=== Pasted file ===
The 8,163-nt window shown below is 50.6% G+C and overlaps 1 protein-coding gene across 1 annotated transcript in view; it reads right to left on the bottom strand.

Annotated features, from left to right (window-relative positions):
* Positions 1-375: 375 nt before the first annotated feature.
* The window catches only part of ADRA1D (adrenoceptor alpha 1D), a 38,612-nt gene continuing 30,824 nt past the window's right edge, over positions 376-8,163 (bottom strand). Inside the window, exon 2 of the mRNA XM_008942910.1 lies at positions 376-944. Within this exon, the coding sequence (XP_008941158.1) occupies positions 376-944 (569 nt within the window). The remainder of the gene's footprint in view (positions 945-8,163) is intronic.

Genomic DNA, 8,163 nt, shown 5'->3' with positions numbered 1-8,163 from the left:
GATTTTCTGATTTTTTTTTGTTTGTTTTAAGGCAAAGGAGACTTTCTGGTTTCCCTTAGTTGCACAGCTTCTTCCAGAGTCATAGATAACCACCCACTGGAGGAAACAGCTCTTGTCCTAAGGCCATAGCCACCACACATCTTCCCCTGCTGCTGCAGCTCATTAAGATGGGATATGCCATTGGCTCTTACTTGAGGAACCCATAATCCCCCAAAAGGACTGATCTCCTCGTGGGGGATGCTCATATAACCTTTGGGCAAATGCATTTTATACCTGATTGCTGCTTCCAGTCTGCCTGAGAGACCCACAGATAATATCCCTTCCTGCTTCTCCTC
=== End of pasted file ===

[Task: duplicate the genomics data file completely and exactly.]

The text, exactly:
The 8,163-nt window shown below is 50.6% G+C and overlaps 1 protein-coding gene across 1 annotated transcript in view; it reads right to left on the bottom strand.

Annotated features, from left to right (window-relative positions):
* Positions 1-375: 375 nt before the first annotated feature.
* The window catches only part of ADRA1D (adrenoceptor alpha 1D), a 38,612-nt gene continuing 30,824 nt past the window's right edge, over positions 376-8,163 (bottom strand). Inside the window, exon 2 of the mRNA XM_008942910.1 lies at positions 376-944. Within this exon, the coding sequence (XP_008941158.1) occupies positions 376-944 (569 nt within the window). The remainder of the gene's footprint in view (positions 945-8,163) is intronic.

Genomic DNA, 8,163 nt, shown 5'->3' with positions numbered 1-8,163 from the left:
GATTTTCTGATTTTTTTTTGTTTGTTTTAAGGCAAAGGAGACTTTCTGGTTTCCCTTAGTTGCACAGCTTCTTCCAGAGTCATAGATAACCACCCACTGGAGGAAACAGCTCTTGTCCTAAGGCCATAGCCACCACACATCTTCCCCTGCTGCTGCAGCTCATTAAGATGGGATATGCCATTGGCTCTTACTTGAGGAACCCATAATCCCCCAAAAGGACTGATCTCCTCGTGGGGGATGCTCATATAACCTTTGGGCAAATGCATTTTATACCTGATTGCTGCTTCCAGTCTGCCTGAGAGACCCACAGATAATATCCCTTCCTGCTTCTCCTC